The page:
The giant Salmonflies of the Western mountains are legendary for their proclivity to elicit consistent dry-fly action and ferocious strikes.
This is pure trivia, and non-hellgrammite related, but Brett's comments on the discards of bats and nighthawks reminded me of an experience on the Delaware. I was fishing with a guide and we saw several mayfly wing and thorax combos floating along with missing abdomens. At first we hypothesized that a small trout must have bitten the abdomen right off. Then we saw a dragonfly intercept a sulphur mid flight, chew up the abdomen almost instantly, and let the wings and thorax fall, helicoptering like a winged maple seed. This is probably not news to the entomologists here, but some everyday anglers might not have yet noticed this phenomenon. Gonzo, do we have a wing and thorax tie yet?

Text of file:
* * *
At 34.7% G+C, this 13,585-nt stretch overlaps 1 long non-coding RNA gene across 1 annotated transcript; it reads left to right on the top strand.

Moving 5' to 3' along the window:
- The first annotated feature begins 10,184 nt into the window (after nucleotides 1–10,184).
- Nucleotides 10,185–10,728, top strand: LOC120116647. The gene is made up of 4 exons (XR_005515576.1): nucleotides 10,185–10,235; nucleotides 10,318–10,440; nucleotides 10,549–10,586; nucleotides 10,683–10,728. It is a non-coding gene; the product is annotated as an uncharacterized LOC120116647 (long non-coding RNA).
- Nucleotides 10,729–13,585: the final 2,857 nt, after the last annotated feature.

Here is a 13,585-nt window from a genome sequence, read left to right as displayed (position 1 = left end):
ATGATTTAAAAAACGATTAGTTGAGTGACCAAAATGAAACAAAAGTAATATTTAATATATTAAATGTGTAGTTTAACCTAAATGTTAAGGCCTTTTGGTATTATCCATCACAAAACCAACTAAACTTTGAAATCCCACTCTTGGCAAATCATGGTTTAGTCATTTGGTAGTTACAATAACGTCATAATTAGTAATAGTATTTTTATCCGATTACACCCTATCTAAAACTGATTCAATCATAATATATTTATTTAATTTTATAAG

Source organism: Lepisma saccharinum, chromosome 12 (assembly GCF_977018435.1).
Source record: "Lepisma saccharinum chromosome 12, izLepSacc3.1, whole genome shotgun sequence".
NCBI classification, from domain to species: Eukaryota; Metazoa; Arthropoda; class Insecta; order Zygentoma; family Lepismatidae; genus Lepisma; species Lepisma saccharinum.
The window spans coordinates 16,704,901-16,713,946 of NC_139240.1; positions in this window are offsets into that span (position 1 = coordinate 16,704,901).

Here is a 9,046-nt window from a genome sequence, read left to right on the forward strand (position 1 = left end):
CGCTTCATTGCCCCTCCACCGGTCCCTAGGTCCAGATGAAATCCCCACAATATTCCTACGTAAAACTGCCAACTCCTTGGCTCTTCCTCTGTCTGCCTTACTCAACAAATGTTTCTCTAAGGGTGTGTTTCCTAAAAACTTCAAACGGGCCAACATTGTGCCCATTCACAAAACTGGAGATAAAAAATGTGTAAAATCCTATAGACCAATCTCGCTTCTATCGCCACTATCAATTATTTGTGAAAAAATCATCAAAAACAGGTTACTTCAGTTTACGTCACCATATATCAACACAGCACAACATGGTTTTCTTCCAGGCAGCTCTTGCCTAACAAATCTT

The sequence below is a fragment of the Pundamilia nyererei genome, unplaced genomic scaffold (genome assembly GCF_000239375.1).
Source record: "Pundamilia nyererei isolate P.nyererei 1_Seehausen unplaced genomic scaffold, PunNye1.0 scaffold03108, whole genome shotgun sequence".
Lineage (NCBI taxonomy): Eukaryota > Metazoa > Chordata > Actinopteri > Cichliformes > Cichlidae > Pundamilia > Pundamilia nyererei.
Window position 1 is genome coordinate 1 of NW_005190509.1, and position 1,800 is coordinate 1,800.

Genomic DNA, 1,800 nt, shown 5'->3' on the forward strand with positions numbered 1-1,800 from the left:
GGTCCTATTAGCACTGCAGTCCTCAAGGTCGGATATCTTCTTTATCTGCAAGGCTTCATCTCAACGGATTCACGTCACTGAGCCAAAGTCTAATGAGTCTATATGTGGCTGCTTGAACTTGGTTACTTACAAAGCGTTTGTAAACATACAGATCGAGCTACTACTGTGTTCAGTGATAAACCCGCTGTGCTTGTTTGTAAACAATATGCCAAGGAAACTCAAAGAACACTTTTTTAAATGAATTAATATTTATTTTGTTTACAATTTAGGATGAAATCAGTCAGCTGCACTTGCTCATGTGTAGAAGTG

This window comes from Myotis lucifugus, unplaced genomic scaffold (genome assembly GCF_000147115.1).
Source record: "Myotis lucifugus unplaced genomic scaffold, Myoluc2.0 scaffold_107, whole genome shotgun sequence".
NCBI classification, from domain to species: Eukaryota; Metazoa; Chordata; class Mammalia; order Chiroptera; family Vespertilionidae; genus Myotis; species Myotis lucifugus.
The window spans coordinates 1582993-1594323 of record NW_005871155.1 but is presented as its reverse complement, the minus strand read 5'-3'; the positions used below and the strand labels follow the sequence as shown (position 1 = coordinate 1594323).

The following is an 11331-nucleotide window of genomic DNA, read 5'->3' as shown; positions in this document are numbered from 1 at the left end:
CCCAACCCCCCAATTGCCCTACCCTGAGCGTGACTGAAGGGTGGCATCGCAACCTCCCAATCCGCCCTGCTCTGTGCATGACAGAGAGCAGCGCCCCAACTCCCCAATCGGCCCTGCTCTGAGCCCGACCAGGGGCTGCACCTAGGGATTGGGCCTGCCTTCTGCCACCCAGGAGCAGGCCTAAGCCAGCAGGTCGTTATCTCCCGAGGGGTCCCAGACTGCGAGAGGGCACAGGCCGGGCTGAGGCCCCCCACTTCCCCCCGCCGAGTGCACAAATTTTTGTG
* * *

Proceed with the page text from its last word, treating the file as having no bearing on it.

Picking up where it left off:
I haven't found trout to be that interested in dragonfly discards, but you never know. I am reminded of an evening on Mud Run when my fishing partner's fly mysteriously ascended skyward, towing a good portion of the tip of his fly line. His fly, while having a minimal effect on the trout we were pursuing, was sufficiently convincing to a large dragonfly--a testament to the powerful flight and lifting capabilities of these insects!